Cleveland residents ask Mayor Bibb for help tearing down ignored nuisance property

Published: Mar. 15, 2023 at 10:14 PM EDT
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CLEVELAND, Ohio (WOIO) - A vacant house on Kinsman Road in Cleveland’s Union-Miles Park neighborhood sticks out like a sore thumb; the bold, black spray painted message is hard to ignore.

“Mayor Bibb, please please please tear this house down.”

The house barely stands on the 10000 block of the busy East side roadway, complete with broken or boarded up windows, a failing roof, crumbling brick and a small piece of paper posted on the front condemning the property.

“I’m afraid they’ll find a body in there, or someone will go in there and burn it down,” said neighbor Sonny Williams.

Williams told 19 News he’s lived beside the deteriorating house for five or six years and can’t remember anyone ever living in it.

According to public property records, the house has changed hands seven times over the last ten years, often swooped up by out-of-state investors.

“Only the suburbs get special treatment. You don’t see nothing like this in the suburbs,” Williams said.

When reached by email, a spokesperson for Mayor Bibb said the house was condemned by the city’s Building and Housing department in April of 2022.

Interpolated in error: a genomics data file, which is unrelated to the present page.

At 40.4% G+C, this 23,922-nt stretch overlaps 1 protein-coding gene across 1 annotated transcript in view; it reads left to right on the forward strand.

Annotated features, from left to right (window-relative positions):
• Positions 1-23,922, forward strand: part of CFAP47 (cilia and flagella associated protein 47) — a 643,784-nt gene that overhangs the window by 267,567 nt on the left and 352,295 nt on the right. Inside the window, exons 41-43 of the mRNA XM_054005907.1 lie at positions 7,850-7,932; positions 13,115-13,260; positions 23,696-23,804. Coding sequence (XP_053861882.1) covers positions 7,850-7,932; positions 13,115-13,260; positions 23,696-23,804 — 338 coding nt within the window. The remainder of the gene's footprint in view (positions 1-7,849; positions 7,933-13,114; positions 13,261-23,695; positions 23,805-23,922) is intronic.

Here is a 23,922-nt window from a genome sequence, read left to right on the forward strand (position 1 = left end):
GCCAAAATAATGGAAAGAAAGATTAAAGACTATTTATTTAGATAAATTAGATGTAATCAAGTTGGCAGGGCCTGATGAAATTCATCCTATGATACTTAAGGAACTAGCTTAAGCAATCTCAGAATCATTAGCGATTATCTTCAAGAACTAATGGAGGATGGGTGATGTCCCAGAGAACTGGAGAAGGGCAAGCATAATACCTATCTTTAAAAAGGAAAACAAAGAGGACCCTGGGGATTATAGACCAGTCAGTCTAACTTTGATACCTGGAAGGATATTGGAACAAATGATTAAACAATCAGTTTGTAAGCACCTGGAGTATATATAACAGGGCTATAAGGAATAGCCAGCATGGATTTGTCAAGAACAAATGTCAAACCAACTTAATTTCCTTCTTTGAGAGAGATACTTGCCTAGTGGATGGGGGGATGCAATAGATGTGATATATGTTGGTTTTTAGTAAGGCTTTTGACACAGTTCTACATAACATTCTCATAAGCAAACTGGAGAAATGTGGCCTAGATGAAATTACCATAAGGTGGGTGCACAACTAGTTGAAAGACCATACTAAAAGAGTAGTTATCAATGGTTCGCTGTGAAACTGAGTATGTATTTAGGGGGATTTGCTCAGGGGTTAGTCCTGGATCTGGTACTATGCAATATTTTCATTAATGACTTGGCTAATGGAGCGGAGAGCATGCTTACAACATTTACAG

County records indicate the house was sold just days later for pennies on the dollar.

The new owner, according to the city spokesperson, obtained permits to either fix or demolish the building, which effectively put the city’s demolition plans on hold.

However, on February 24 of this year, the Building and Housing department voided the permits and notified the owner of the revocation.

Assuming there are no appeals, the Law department will review the case and could ultimately approve the house to be demolished.

Once that starts, the property could be entirely razed within a couple of months, according to the city spokesperson.

Williams hopes that happens.

“Sometimes [people] do drugs back there and stuff like that,” he said.

He also told 19 News people use the backyard as a dumping ground.

“Please tear this house down,” he reiterated.

The subject of out-of-state investors has become a hot-button topic among Cleveland City Council, which is expected to take up legislation addressing the issue this year.